Archive | September 2019

I Spoke Up

Perhaps I made a huge mistake. But I can’t imagine regretting it.

I called the leader of the retreat group and told her how frustrated I was at getting interrupted for the umpteenth time. She said she would remind everyone of the rules and that the rude person was never present when talking about the rules previously.

At the blessing, she talked about the rules and I spoke up and said that I felt that getting interrupted was rude and disrespectful, looking right at Kim. She felt uncomfortable and left.

Once she was gone, another member of the group said that Kim had had a hard life and that I was being judgmental. I said that not getting interrupted was pretty basic stuff and non-negotiable. My mistake was in not bringing up the issue until there were wisps of steam coming out of my ears. I really should have addressed the issue months ago.

So the next day, Friday, the group leader texts me about if I would be willing to meet with Kim and her for some conflict resolution. I said okay, but I’ve been thinking about it and the only conflict I see is the conflict between Kim’s behavior versus that of normal adult conversations. If the leader expects me to apologize for having some very basic expectations of courtesy, she is going to be extremely disappointed. I owe no one an apology for not wanting to be interrupted rudely and disrespectfully. It is not my attitude that needs to change; it is Kim’s behavior. If the conversation is all about Kim’s feelings, I am done.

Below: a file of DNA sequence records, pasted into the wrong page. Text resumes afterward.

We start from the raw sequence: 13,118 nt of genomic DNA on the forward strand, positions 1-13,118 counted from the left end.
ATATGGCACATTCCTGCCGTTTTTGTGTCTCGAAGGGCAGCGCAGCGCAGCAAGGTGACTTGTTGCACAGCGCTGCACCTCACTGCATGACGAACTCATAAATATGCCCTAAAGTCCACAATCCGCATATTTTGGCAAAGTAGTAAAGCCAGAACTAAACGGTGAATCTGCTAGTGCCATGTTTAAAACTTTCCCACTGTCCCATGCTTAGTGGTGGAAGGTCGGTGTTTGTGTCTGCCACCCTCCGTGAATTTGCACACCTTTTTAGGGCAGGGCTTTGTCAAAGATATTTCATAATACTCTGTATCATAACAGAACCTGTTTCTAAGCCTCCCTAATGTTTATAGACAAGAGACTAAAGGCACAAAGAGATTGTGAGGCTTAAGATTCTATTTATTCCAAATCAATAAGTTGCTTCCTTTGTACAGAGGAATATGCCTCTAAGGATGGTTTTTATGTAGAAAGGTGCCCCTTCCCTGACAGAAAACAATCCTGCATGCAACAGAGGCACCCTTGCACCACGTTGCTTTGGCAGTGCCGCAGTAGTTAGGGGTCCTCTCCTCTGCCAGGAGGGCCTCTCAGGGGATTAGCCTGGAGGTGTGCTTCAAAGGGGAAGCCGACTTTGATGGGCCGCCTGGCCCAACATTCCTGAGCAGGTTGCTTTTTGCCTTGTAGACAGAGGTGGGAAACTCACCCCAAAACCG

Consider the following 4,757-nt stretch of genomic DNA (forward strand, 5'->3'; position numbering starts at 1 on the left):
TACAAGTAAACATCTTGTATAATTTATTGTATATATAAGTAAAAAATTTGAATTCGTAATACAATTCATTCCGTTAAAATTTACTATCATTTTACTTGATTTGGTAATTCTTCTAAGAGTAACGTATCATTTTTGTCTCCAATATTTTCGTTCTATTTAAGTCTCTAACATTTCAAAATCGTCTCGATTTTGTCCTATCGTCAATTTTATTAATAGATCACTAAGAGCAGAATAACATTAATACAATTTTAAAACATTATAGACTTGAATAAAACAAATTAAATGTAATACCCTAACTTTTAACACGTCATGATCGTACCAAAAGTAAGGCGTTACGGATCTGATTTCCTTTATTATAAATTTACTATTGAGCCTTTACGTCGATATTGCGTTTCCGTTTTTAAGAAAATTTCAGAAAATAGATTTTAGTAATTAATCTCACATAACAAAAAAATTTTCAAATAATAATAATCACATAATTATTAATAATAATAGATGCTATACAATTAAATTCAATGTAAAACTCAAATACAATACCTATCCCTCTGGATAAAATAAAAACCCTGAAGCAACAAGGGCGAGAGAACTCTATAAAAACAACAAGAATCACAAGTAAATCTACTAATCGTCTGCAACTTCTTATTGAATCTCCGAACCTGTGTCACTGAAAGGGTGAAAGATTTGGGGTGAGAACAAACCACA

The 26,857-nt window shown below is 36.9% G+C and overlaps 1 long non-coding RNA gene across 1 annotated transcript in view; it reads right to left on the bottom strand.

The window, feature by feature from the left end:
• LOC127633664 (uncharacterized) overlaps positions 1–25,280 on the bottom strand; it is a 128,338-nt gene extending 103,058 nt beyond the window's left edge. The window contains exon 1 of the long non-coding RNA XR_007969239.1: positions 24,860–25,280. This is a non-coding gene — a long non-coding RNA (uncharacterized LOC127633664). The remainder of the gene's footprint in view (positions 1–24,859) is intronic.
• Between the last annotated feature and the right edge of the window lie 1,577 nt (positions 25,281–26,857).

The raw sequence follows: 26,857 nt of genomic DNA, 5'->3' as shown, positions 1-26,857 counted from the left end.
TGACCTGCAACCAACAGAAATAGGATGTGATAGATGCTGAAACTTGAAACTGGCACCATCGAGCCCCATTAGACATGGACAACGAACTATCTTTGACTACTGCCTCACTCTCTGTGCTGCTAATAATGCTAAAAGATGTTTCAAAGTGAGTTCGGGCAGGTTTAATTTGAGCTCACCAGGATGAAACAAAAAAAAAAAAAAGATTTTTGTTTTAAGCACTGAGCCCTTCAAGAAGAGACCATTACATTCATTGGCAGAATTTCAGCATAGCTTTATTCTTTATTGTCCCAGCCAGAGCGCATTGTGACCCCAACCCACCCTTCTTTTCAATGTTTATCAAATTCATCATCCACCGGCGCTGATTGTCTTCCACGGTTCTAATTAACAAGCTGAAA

I challenge anyone to find a group, organization, church, business, or club that has zero behavioral expectations of its members. The people in the group kept talking about how informal we are. Interrupting people is not “informal.” It is a simple lack of respect. Period.

I come from a family with no boundaries. I have spent the past thirty years of my life working hard to develop relationships based on mutual respect. I love these people. My problem with these people is that, as is common with liberals, they are all emotion and no accountability. My problem with conservatives is that they do not understand how their behavior affects groups of people corporately. My problem with liberals is that they have no concept of personal responsibility. Liberals get the big picture better than conservatives, but conservatives understand the little, more individual, picture better. And so I blend in nowhere. What we do affects both ourselves and others, individually and in groups. I don’t want to lose these friends, but I won’t apologize for having some very minimal standards of conduct. I have set the bar extraordinarily low and they are still limbo-ing under it.

“Judgmental” is the ultimate insult in the liberal world. I will wear it as a badge of honor. Having good, sound judgment used to be hailed as a positive attribute. It still is a good thing, even if some do not understand that. I am glad I have enough common sense to have good judgment. No apology necessary.

Should I Stop Talking?

I use this blog to discuss weird themes that pop up in my life.